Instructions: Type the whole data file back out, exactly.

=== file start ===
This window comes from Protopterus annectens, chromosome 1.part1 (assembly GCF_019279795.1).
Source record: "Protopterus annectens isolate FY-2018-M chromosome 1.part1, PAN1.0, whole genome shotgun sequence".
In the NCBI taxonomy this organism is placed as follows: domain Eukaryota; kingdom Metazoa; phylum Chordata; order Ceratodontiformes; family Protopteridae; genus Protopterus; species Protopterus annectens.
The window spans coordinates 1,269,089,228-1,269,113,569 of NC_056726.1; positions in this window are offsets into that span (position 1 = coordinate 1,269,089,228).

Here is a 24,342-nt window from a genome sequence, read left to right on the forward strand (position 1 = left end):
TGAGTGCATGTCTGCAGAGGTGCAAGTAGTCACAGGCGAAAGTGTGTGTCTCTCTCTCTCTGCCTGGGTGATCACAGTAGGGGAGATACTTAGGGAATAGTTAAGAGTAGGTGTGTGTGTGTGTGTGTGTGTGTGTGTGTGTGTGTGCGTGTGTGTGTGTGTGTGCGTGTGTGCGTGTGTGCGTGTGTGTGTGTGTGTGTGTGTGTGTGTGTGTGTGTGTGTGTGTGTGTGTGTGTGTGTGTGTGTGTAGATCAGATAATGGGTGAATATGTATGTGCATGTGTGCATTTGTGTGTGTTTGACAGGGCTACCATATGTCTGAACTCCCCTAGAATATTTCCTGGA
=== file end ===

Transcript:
This window comes from Protopterus annectens, chromosome 1.part1 (assembly GCF_019279795.1).
Source record: "Protopterus annectens isolate FY-2018-M chromosome 1.part1, PAN1.0, whole genome shotgun sequence".
In the NCBI taxonomy this organism is placed as follows: domain Eukaryota; kingdom Metazoa; phylum Chordata; order Ceratodontiformes; family Protopteridae; genus Protopterus; species Protopterus annectens.
The window spans coordinates 1,269,089,228-1,269,113,569 of NC_056726.1; positions in this window are offsets into that span (position 1 = coordinate 1,269,089,228).

Here is a 24,342-nt window from a genome sequence, read left to right on the forward strand (position 1 = left end):
TGAGTGCATGTCTGCAGAGGTGCAAGTAGTCACAGGCGAAAGTGTGTGTCTCTCTCTCTCTGCCTGGGTGATCACAGTAGGGGAGATACTTAGGGAATAGTTAAGAGTAGGTGTGTGTGTGTGTGTGTGTGTGTGTGTGTGTGTGTGCGTGTGTGTGTGTGTGTGCGTGTGTGCGTGTGTGCGTGTGTGTGTGTGTGTGTGTGTGTGTGTGTGTGTGTGTGTGTGTGTGTGTGTGTGTGTGTGTGTGTAGATCAGATAATGGGTGAATATGTATGTGCATGTGTGCATTTGTGTGTGTTTGACAGGGCTACCATATGTCTGAACTCCCCTAGAATATTTCCTGGA